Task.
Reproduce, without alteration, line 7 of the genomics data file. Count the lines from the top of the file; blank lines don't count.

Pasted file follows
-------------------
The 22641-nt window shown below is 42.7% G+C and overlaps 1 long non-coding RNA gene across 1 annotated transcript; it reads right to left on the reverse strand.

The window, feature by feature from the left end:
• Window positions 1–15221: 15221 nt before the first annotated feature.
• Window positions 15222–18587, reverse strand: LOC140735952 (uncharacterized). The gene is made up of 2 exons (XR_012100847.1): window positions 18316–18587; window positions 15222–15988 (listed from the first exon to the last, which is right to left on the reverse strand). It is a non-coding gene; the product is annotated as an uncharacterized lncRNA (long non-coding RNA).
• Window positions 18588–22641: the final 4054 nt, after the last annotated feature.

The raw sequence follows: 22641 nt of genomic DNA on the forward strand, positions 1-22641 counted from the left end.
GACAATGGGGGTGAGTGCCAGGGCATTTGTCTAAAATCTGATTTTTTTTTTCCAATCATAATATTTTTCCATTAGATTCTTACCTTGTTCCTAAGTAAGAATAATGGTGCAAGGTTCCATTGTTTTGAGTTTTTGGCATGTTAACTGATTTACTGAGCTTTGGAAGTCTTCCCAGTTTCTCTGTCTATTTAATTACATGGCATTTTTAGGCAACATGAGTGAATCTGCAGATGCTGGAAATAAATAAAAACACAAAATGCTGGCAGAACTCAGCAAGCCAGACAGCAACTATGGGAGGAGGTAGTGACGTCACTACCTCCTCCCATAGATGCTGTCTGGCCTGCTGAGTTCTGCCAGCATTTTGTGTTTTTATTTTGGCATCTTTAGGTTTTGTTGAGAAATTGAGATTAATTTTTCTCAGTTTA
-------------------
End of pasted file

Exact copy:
GACAATGGGGGTGAGTGCCAGGGCATTTGTCTAAAATCTGATTTTTTTTTTCCAATCATAATATTTTTCCATTAGATTCTTACCTTGTTCCTAAGTAAGAATAATGGTGCAAGGTTCCATTGTTTTGAGTTTTTGGCATGTTAACTGATTTACTGAGCTTTGGAAGTCTTCCCAGTTTCTCTGTCTATTTAATTACATGGCATTTTTAGGCAACATGAGTGAATCTGCAGATGCTGGAAATAAATAAAAACACAAAATGCTGGCAGAACTCAGCAAGCCAGACAGCAACTATGGGAGGAGGTAGTGACGTCACTACCTCCTCCCATAGATGCTGTCTGGCCTGCTGAGTTCTGCCAGCATTTTGTGTTTTTATTTTGGCATCTTTAGGTTTTGTTGAGAAATTGAGATTAATTTTTCTCAGTTTA